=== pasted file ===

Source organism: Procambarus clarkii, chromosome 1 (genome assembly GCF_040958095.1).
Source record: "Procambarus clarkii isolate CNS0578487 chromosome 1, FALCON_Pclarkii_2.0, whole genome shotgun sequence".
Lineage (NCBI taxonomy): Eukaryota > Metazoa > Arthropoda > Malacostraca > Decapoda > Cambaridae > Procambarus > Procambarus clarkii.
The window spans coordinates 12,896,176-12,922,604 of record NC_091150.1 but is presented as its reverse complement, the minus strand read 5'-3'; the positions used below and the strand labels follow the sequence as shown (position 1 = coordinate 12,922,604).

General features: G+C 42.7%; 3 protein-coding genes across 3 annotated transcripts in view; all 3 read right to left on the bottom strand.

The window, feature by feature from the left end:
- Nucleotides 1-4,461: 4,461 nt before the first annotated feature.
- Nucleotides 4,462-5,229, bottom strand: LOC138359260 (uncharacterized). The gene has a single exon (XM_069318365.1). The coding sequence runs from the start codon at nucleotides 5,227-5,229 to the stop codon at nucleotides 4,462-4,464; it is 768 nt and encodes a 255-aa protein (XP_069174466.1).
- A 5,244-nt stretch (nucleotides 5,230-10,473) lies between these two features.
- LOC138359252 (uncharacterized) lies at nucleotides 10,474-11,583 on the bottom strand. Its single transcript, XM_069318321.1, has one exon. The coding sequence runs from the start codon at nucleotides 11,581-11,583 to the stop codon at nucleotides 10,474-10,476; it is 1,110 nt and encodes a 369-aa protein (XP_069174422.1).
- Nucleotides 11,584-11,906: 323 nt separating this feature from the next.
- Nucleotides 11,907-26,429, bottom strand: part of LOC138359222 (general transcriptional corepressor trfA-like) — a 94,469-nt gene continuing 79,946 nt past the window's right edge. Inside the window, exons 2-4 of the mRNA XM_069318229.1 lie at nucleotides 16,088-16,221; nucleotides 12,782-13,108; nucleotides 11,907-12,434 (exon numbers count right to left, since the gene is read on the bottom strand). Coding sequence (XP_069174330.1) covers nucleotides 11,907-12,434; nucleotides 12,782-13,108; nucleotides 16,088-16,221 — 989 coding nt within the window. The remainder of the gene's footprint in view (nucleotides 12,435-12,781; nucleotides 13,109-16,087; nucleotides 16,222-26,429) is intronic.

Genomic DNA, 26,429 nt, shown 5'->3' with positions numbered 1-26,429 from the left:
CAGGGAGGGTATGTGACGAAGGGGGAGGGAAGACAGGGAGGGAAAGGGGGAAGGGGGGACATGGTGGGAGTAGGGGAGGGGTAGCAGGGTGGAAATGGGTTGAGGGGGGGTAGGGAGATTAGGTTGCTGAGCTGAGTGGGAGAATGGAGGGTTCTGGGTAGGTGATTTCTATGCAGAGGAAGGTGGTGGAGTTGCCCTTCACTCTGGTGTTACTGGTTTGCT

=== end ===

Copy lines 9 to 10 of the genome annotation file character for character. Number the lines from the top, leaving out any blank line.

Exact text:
- A 5,244-nt stretch (nucleotides 5,230-10,473) lies between these two features.
- LOC138359252 (uncharacterized) lies at nucleotides 10,474-11,583 on the bottom strand. Its single transcript, XM_069318321.1, has one exon. The coding sequence runs from the start codon at nucleotides 11,581-11,583 to the stop codon at nucleotides 10,474-10,476; it is 1,110 nt and encodes a 369-aa protein (XP_069174422.1).